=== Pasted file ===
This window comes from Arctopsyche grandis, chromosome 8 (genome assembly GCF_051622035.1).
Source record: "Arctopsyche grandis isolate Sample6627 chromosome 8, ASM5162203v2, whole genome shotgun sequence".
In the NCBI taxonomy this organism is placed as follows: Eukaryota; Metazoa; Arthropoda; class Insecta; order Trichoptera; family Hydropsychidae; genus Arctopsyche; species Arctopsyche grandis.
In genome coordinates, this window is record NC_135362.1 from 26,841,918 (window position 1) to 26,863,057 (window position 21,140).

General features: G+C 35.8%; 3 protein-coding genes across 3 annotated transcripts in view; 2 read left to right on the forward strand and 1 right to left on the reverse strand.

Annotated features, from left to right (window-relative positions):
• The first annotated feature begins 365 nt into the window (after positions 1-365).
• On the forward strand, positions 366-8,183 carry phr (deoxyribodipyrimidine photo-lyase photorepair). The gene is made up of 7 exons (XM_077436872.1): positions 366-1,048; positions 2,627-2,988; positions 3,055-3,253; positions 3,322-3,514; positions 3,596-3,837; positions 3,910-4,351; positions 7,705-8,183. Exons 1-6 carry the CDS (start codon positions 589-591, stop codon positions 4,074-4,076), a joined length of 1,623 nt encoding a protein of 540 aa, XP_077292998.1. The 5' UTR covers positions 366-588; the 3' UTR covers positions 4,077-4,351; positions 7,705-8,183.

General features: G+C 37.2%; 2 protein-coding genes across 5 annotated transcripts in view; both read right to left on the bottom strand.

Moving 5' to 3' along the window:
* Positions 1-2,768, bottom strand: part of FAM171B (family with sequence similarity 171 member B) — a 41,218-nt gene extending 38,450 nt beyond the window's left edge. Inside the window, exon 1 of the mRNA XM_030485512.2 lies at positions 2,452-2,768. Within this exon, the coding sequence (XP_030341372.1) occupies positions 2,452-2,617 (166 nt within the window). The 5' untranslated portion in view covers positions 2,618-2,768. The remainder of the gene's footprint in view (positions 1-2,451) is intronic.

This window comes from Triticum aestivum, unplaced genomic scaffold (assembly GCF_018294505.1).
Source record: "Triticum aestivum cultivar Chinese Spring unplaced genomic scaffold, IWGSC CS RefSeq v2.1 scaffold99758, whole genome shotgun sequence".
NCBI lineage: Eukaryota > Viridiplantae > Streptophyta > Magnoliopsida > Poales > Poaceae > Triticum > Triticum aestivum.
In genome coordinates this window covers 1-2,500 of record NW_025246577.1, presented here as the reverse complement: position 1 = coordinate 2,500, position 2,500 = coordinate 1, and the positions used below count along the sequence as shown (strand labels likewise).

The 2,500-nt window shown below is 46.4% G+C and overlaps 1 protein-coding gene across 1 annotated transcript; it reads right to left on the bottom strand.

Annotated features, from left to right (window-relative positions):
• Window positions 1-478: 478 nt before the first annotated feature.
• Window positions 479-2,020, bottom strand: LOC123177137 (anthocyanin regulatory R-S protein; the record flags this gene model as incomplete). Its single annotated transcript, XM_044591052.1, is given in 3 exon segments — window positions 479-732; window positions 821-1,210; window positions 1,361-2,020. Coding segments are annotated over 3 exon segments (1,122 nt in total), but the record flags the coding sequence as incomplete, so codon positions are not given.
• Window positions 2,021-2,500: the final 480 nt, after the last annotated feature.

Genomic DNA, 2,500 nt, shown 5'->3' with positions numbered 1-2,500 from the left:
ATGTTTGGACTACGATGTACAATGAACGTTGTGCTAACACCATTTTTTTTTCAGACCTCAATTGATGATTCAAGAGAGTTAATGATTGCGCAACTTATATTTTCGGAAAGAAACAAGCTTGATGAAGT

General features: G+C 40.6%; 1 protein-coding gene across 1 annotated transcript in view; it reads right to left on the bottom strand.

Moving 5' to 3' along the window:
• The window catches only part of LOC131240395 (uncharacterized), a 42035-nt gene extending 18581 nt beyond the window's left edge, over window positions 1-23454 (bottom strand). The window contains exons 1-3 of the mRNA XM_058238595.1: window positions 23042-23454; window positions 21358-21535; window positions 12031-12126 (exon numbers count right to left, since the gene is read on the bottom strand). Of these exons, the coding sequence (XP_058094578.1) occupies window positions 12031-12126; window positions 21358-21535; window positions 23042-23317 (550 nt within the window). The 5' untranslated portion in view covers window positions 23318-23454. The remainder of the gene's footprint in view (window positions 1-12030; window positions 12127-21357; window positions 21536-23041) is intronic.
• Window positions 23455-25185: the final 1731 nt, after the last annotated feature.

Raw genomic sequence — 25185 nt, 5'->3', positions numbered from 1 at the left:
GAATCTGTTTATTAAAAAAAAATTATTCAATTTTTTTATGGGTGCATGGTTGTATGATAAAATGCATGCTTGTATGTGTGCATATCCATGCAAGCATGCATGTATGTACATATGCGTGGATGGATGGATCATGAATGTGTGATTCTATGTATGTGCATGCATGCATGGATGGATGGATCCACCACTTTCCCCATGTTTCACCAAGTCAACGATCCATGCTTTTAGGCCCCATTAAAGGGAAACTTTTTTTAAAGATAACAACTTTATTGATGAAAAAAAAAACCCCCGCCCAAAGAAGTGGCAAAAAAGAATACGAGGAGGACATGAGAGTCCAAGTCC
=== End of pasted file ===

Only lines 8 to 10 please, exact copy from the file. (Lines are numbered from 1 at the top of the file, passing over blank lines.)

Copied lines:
• On the forward strand, positions 366-8,183 carry phr (deoxyribodipyrimidine photo-lyase photorepair). The gene is made up of 7 exons (XM_077436872.1): positions 366-1,048; positions 2,627-2,988; positions 3,055-3,253; positions 3,322-3,514; positions 3,596-3,837; positions 3,910-4,351; positions 7,705-8,183. Exons 1-6 carry the CDS (start codon positions 589-591, stop codon positions 4,074-4,076), a joined length of 1,623 nt encoding a protein of 540 aa, XP_077292998.1. The 5' UTR covers positions 366-588; the 3' UTR covers positions 4,077-4,351; positions 7,705-8,183.

General features: G+C 37.2%; 2 protein-coding genes across 5 annotated transcripts in view; both read right to left on the bottom strand.

Moving 5' to 3' along the window: